How to Nail Mobile Marketing: Stuart Weitzman CTAs

For those marketers looking to master mobile, here’s the one mentality that wins out above all others: you have to view mobile marketing within the context of customer lifetime value, not as a one-off attempt at snagging a customer response.

Check out some mobile reference resources if you need more detail, but the basic idea is that mobile monetizes relationships with customers. Using a cross-channel approach focused on acquiring/nurturing a subscriber database over time, brands find that mobile customers purchase more frequently, visit stores more often and recommend brands to friends.

What doesn’t work in mobile: putting one call to action on a giant billboard – and that’s it. Reason being that today’s customers seek out continuity and impressions before legitimizing a product or service offering in their mind. Sure, there will always be customers who become attracted to the novelty of the new, but the majority have a more pragmatic approach to engaging with a brand.

It’s for this reason that Stuart Weitzman’s approach to mobile stands as a guide for any brand or company looking to absolutely nail mobile marketing.

The company’s key innovation is promoting mobile across different facets of the brand. This strategy, let’s call it, “Call to Action Proliferation” authoritatively demonstrates the value of the program for customers and legitimizes its convenience and benefit.

Let’s examine some the pieces individually:

Website Takeover:


  • What it is: before customers access Stuart Weitzman’s homepage, a take-over prompt appears asking if they want to sign up for email or mobile alerts and receive important information from the company.
  • Why it works: in the B2C world, a homepage is often a landing page, as it’s the first place customers visit when they try to find a company on the web. Capturing subscribers as they access the site ensures that the brand can re-engage those individuals at a later time, ultimately increasing that oh-so-important customer lifetime value.
  • The secret sauce: brands should be careful not to promote a website takeover for new customers. There’s no reason for those customers to sign up for anything. But those people who have returned to the site multiple times and are not yet on a list? 100% no brainer.

Store-Specific Notification Opt-in:


  • What it is: customers can opt in to receive local offers when they visit a specific store events page.
  • Why it works: customers want convenience. Location-focused alerts provide that and more.
  • The secret sauce: as much as mobile is about communication, it’s mostly about data. Mapping customers to a specific store lets brands launch modern marketing campaigns that blast interested individuals with specific information, as opposed to previous marketing where general lists received attempts at blanket-appealing offers.

Account Creation:


  • What it is: customers signing up for a new account have the option to opt in to email and mobile alerts.
  • Why it works: account creators are basically pre-qualified customers – those most likely to engage with a brand via mobile.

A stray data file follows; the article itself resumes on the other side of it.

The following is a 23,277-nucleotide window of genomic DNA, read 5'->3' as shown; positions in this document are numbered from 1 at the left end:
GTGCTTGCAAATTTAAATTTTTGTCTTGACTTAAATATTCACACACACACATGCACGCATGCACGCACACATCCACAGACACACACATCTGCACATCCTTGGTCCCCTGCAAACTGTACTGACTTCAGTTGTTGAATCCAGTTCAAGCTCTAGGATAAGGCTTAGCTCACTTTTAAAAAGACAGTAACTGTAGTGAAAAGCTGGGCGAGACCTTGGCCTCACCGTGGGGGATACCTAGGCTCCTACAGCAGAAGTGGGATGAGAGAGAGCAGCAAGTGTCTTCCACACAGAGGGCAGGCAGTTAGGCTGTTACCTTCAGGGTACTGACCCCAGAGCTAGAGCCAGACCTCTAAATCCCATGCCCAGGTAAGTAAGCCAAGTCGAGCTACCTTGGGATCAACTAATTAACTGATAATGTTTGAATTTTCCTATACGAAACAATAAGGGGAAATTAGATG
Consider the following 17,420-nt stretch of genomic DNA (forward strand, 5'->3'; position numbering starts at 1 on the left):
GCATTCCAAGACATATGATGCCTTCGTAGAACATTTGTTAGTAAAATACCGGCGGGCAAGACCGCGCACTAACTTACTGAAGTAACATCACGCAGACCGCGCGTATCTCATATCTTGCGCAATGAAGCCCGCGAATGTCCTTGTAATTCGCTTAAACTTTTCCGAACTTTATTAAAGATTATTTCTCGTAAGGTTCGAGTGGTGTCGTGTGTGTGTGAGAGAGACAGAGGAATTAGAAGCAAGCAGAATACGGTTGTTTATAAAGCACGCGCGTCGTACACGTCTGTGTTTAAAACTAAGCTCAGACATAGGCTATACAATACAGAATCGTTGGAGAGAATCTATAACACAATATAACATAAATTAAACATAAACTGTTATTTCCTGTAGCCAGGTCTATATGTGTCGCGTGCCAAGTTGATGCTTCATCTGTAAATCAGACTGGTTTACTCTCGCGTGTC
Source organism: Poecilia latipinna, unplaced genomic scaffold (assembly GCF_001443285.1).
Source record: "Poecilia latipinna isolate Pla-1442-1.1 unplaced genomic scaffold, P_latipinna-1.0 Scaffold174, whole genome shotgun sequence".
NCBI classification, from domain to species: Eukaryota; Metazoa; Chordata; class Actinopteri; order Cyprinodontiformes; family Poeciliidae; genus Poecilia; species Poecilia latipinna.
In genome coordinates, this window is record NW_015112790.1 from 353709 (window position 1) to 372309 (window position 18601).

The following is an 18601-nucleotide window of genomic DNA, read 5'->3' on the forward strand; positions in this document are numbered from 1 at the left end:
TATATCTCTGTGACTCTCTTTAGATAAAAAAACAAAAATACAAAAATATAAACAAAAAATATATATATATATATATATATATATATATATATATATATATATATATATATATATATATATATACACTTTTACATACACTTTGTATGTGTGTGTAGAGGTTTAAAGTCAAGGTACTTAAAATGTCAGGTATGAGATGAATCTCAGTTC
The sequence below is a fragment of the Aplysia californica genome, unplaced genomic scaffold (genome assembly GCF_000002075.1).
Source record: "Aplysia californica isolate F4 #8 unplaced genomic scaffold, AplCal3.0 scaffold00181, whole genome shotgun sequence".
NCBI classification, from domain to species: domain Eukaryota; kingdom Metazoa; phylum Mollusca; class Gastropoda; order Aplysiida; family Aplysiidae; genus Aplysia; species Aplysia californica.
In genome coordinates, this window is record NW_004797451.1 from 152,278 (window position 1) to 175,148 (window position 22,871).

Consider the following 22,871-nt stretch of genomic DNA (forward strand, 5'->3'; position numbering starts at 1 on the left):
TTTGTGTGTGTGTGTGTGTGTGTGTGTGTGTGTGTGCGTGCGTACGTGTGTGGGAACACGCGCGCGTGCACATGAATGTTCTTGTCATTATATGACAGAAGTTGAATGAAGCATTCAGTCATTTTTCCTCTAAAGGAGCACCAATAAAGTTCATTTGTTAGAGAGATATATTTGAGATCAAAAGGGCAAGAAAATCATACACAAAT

• The secret sauce: give customers the option to choose how they want to receive different types of information. Maybe some folks want event updates via mobile and style tips via email. Others, the opposite. Give them that choice.

Mobile & Email Sign-up


  • What it is: along the bottom of Stuart Weitzman’s site, web visitors can opt in to mobile or email offers in the same field
  • Why it works: ease-of-use makes customers happy.
  • The secret sauce: this sign up field is subtle – on purpose. Mobile can’t always slap people in the face. You need a nice mix of indirect and direct offers to demonstrate to customers that subscribing to brand updates represents a two-way street where both parties benefit.

Out of Stock Notifications


  • What it is: customers searching online only to find an out-of-stock item have the option of receiving a text notification when the item becomes available.
  • Why it works: this one specific use case essentially represents the power of mobile. It’s easy for customers, easy for brands – and extremely effective at driving revenue.
  • The secret sauce: remember, SMS is an interactive and immediate communication channel. Thinking of use cases that align with these two tenets will propel a mobile program toward success (here’s another example: promote an event via email, offer customers the opportunity to receive a reminder via SMS).



  • What it is: at checkout, customers can opt in for mobile and email alerts.
  • Why it works: talk about powerful analytics – now you know what customers purchased, when, their area code and a direct communication channel to their pocket – all from the same page.
  • The secret sauce: hopefully, this is the biggest no-brainer of all, as purchasing customers represent perfect ones to engage with over a long period of time.

The Big Picture

Remember, all of these mobile use cases and calls to action are powerful. But it’s the fact that they are all launched in tandem that makes Stuart Weitzman’s mobile initiative so powerful. Big ups and hats off to a mobile job well done.

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Mobile Marketer’s Dilemma: SMS/MMS vs. Push vs. Beacons – Takeaways from RIC 2016
Long Codes vs. Short Codes – Which Should You Use for SMS Marketing?

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